Queen Elizabeth II’s granddaughter, Zara Phillips is currently competing in the equestrian events as a member of Team Great Britain at the 2012 Summer Olympics in London. The royal family has been in the stands at Greenwich Park yesterday and today supporting her quest for Olympic Gold. On Sunday, Zara’s grandfather, Prince Phillip, Duke of Edinburgh, and her mother Princess Anne, herself a former Olympic equestrian competitor, applauded her strong showing in the dressage. Today, a large gathering of Zara’s royal relatives attended the show jumping including her cousins the Duke and Duchess of Cambridge, Prince Harry, Princess Beatrice and Princess Eugenie. Zara commented after the events, “It was incredible, an amazing feeling to be part of the Olympics and to ride for your country and to just be here. The crowd are amazing.” Team Great Britain is thought to have a strong chance of reaching the podium for the equestrian events.
Zara is not the only royal athlete in the 2012 Olympic equestrian events. The Saudi Arabian equestrian team contains two members of the House of Al Saud including King Abdullah’s grandson, Prince Abdullah bin Miteb and his second cousin, Prince Faisal Al Shalan. In contrast to Team Great Britain, which has received twenty seven medals in Olympic history, Saudi Arabia has never received a medal in this event and is not a favourite in the 2012 Games. Prince Faisal, who also competed in the 2008 Summer Olympics in Beijing has commented, “It is good to be underestimated” about his team’s chances of winning a medal.
Zara Phillips, Prince Abdullah bin Miteb and Prince Faisal Al Shalan are following in a one hundred year old tradition of royal participation in the equestrian events at the modern Olympic Games. Although an eclectic collection of equestrian events took place at the 1900 Paris Olympics including polo and mail coach racing, the 1912 Stockholm Olympics were the first Games to feature the full modern program of dressage, show jumping and eventing. From 1912 to 1952, participation in the Olympic equestrian events was restricted to commissioned military officers, a narrow range of eligible athletes that included many of Europe’s princes.
As in London in 2012, there were multiple royal athletes in the 1912 Stockholm equestrian events. Kaiser Wilhelm II’s distant cousin, and nephew by marriage, Prince Friedrich Karl of Prussia was a member of the German team while Tsar Nicholas II’s first cousin, Grand Duke Dmitri was considered the most accomplished equestrian on the Imperial Russian team. With such prominent members of Europe’s royal families competing for medals, the Stockholm Olympic stadium also contained royal spectators.
Grand Duke Dmitri’s sister, Marie, who was married to King Gustaf V’s of Sweden’s second son Prince Lennart, at the time of the Games, attended the equestrian events. She described the Games in her memoirs, Education of a Princess, writing, “That Spring the Olympic games were held in Stockholm, and Dmitri, who was to take part in the mounted events, came with his horses and grooms to stay with me at Oakhill. When the games began we passed whole days in the Stadium, a splendid structure put up for the occasion. The Russian contingent, with the exception of the Finnish group, did not distinguish itself in anything, and the officers, although they were all good horsemen, won no prizes. However, nothing happened to my brother and only one of his companions had a bad fall. During the two months that the games lasted, there were many informal fetes and parties . . .Stockholm seemed to me a different place (p. 147).” In contrast to the Imperial Russian team’s disappointing seventh place showing, Prince Karl Friedrich of Prussia and the German team received bronze medals, making the Prussian Prince the first royal Olympic medalist.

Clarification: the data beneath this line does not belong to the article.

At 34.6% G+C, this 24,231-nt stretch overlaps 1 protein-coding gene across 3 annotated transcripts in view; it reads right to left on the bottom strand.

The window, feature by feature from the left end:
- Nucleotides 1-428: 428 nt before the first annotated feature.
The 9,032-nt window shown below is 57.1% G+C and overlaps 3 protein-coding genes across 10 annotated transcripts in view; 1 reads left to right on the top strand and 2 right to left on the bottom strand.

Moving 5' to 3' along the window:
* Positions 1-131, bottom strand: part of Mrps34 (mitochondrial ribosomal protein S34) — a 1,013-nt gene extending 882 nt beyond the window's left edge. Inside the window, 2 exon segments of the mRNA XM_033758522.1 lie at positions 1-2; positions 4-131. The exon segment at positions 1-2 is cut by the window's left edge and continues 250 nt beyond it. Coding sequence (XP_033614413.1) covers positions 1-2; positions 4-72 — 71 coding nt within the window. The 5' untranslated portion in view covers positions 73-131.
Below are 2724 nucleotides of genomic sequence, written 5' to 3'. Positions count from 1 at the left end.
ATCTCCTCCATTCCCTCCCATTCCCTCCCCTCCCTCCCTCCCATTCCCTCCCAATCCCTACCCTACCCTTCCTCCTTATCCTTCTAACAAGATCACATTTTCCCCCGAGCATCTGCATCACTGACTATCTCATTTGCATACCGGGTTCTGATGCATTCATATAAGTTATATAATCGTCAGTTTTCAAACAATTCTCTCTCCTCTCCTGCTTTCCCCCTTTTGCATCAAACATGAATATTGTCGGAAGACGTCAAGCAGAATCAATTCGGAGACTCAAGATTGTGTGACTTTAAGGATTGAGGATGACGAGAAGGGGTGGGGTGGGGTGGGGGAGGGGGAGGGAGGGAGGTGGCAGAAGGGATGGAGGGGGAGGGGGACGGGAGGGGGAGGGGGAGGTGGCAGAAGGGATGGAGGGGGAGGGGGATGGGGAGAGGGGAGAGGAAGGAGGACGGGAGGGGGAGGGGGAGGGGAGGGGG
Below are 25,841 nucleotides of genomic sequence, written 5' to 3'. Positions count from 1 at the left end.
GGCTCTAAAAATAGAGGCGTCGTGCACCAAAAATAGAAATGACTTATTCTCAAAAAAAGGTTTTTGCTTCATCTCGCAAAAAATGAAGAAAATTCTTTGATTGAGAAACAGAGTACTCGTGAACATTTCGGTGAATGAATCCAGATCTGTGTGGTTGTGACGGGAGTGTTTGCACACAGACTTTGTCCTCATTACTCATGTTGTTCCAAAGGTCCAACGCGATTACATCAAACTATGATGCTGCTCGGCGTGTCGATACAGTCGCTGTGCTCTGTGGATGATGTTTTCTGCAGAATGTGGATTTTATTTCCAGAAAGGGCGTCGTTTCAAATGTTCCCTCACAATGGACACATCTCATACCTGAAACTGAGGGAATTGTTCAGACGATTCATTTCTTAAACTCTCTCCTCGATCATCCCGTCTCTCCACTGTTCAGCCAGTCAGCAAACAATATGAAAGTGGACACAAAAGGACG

While both royal athletes and royal spectators were present at the Olympics in both 1912 and 2012, Grand Duchess Marie’s account demonstrates how much the Games have changed in the past century. In 1912, the Olympics lasted for eight weeks instead of seventeen days, there was a single venue for all events and no Olympic village in the modern sense of the term to house the athletes. The equestrian events remained all male competitions until 1952 when civilian riders were permitted to participate, a change that allowed royal women to become Olympic equestrian athletes. Along with sailing, the equestrian events are the only Olympic sports where men and women compete directly against one another.
Zara Phillips, Prince Abdullah bin Miteb and Prince Faisal Al Shalan are following in a one hundred year old tradition of royal participation in Olympic equestrian events. In 1912 and 2012, multiple members of the world’s royal houses competed for medals in a sport traditionally associated with royalty.by